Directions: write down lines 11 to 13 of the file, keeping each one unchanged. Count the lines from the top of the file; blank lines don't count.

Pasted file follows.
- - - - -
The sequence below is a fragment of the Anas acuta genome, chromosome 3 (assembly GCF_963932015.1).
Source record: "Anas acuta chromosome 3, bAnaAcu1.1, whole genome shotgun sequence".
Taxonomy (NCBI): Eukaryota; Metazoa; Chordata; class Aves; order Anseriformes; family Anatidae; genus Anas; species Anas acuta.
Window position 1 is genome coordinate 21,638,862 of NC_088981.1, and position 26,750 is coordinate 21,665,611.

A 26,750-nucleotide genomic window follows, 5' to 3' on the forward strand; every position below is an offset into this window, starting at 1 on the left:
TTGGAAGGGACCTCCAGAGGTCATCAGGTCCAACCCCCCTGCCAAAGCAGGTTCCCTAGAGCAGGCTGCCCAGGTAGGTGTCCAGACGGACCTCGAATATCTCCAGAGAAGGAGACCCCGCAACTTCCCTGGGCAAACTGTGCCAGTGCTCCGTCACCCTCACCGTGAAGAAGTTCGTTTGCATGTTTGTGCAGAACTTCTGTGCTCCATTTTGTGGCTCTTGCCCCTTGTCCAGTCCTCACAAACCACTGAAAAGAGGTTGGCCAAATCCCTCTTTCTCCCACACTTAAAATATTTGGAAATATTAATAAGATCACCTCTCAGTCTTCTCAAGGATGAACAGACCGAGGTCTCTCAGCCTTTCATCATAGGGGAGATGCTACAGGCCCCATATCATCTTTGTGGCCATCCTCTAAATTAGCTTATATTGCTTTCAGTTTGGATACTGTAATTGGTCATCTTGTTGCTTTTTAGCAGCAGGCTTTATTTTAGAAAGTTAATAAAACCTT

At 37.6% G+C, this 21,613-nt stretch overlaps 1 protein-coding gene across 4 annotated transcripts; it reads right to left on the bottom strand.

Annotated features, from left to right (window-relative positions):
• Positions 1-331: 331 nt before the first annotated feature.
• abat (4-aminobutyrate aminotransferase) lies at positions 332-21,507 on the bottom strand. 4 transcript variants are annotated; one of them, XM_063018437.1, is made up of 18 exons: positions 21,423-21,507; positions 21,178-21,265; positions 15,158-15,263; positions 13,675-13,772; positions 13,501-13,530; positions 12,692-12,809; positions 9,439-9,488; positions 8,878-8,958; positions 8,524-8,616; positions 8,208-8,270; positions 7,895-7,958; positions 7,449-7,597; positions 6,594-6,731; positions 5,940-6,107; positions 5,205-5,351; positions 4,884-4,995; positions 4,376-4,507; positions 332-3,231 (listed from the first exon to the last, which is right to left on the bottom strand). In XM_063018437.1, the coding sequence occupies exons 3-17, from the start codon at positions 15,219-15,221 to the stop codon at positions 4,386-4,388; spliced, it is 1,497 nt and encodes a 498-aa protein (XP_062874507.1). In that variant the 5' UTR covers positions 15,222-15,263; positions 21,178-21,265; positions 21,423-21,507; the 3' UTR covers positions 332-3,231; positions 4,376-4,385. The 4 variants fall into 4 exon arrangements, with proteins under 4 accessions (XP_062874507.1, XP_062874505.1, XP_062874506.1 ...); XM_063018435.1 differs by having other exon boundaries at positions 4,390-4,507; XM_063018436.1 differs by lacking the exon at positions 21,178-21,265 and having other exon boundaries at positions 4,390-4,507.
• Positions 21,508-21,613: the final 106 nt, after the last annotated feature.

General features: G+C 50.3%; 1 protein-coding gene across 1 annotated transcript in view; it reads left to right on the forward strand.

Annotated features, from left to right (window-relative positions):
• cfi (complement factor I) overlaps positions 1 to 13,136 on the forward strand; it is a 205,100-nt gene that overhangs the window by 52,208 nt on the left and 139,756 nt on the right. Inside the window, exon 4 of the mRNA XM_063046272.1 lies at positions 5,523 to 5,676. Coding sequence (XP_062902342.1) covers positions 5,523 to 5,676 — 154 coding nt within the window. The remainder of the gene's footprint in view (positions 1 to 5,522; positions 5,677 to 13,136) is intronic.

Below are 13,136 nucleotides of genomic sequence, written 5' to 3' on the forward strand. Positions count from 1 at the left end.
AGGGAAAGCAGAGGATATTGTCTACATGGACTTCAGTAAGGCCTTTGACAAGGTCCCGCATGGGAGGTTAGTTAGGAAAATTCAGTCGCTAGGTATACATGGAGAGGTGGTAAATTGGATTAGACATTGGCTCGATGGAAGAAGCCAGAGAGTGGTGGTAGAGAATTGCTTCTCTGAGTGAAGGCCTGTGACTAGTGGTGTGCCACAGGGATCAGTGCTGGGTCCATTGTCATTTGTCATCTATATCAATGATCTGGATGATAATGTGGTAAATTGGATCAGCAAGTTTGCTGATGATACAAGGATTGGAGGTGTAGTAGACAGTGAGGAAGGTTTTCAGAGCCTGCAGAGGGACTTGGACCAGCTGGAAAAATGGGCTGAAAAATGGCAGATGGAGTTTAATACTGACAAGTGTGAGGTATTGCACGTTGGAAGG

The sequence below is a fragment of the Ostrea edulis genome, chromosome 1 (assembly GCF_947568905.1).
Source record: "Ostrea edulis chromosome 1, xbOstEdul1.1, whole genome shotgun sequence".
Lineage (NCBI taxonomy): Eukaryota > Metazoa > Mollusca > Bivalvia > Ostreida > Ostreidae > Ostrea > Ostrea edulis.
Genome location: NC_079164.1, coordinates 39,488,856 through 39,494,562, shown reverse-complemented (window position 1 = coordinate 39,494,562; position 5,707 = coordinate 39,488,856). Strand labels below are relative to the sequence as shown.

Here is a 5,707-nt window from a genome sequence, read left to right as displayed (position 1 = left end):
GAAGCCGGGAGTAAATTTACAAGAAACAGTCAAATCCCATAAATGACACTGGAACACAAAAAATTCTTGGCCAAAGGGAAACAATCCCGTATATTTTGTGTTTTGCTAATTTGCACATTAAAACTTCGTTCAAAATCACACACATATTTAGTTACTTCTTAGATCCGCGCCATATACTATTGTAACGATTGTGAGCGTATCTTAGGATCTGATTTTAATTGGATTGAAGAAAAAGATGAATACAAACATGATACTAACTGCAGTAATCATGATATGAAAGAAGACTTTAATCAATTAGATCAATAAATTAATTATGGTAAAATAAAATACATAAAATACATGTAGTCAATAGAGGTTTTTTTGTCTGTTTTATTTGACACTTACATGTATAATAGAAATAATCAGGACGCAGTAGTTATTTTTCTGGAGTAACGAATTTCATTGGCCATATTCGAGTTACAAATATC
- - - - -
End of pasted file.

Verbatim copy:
• Positions 21,508-21,613: the final 106 nt, after the last annotated feature.

General features: G+C 50.3%; 1 protein-coding gene across 1 annotated transcript in view; it reads left to right on the forward strand.

Annotated features, from left to right (window-relative positions):